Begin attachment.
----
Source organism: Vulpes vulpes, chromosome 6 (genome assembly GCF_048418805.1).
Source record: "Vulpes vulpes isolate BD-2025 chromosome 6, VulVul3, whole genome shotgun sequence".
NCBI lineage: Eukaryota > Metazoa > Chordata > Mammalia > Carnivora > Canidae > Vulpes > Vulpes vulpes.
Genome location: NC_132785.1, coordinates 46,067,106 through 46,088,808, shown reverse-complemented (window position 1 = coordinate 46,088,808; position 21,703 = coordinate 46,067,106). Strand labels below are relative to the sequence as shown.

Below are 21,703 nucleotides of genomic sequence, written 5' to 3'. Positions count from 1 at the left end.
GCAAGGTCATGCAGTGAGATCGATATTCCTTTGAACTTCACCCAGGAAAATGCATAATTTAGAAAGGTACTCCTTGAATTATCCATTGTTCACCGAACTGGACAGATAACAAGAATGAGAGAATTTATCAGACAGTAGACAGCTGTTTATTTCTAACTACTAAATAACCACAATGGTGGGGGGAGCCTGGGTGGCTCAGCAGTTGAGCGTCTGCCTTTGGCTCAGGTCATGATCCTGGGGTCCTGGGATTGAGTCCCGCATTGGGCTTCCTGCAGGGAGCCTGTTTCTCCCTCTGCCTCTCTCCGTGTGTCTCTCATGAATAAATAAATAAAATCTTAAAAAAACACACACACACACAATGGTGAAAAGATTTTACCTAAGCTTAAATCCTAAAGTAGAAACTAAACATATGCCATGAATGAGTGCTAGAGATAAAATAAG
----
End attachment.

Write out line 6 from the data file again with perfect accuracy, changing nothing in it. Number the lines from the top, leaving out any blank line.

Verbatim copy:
GCAAGGTCATGCAGTGAGATCGATATTCCTTTGAACTTCACCCAGGAAAATGCATAATTTAGAAAGGTACTCCTTGAATTATCCATTGTTCACCGAACTGGACAGATAACAAGAATGAGAGAATTTATCAGACAGTAGACAGCTGTTTATTTCTAACTACTAAATAACCACAATGGTGGGGGGAGCCTGGGTGGCTCAGCAGTTGAGCGTCTGCCTTTGGCTCAGGTCATGATCCTGGGGTCCTGGGATTGAGTCCCGCATTGGGCTTCCTGCAGGGAGCCTGTTTCTCCCTCTGCCTCTCTCCGTGTGTCTCTCATGAATAAATAAATAAAATCTTAAAAAAACACACACACACACAATGGTGAAAAGATTTTACCTAAGCTTAAATCCTAAAGTAGAAACTAAACATATGCCATGAATGAGTGCTAGAGATAAAATAAG